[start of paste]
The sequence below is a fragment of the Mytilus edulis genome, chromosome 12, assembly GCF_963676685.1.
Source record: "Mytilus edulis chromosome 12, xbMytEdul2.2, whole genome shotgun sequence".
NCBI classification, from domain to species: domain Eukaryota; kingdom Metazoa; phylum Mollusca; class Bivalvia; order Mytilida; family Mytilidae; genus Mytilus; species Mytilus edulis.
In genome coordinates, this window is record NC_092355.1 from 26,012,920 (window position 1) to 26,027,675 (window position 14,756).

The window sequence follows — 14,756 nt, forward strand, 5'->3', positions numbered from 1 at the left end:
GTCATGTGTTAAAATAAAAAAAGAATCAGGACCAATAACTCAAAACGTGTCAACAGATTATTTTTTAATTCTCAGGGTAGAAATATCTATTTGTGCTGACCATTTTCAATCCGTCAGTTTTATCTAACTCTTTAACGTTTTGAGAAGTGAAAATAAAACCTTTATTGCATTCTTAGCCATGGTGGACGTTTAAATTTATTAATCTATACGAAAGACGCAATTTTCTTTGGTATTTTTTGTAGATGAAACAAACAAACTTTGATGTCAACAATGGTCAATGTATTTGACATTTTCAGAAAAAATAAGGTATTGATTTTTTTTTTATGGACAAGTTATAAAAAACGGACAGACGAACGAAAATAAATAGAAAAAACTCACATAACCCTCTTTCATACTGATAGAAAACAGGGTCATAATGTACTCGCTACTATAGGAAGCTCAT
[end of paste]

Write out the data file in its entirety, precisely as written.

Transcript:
The sequence below is a fragment of the Mytilus edulis genome, chromosome 12, assembly GCF_963676685.1.
Source record: "Mytilus edulis chromosome 12, xbMytEdul2.2, whole genome shotgun sequence".
NCBI classification, from domain to species: domain Eukaryota; kingdom Metazoa; phylum Mollusca; class Bivalvia; order Mytilida; family Mytilidae; genus Mytilus; species Mytilus edulis.
In genome coordinates, this window is record NC_092355.1 from 26,012,920 (window position 1) to 26,027,675 (window position 14,756).

The window sequence follows — 14,756 nt, forward strand, 5'->3', positions numbered from 1 at the left end:
GTCATGTGTTAAAATAAAAAAAGAATCAGGACCAATAACTCAAAACGTGTCAACAGATTATTTTTTAATTCTCAGGGTAGAAATATCTATTTGTGCTGACCATTTTCAATCCGTCAGTTTTATCTAACTCTTTAACGTTTTGAGAAGTGAAAATAAAACCTTTATTGCATTCTTAGCCATGGTGGACGTTTAAATTTATTAATCTATACGAAAGACGCAATTTTCTTTGGTATTTTTTGTAGATGAAACAAACAAACTTTGATGTCAACAATGGTCAATGTATTTGACATTTTCAGAAAAAATAAGGTATTGATTTTTTTTTTATGGACAAGTTATAAAAAACGGACAGACGAACGAAAATAAATAGAAAAAACTCACATAACCCTCTTTCATACTGATAGAAAACAGGGTCATAATGTACTCGCTACTATAGGAAGCTCAT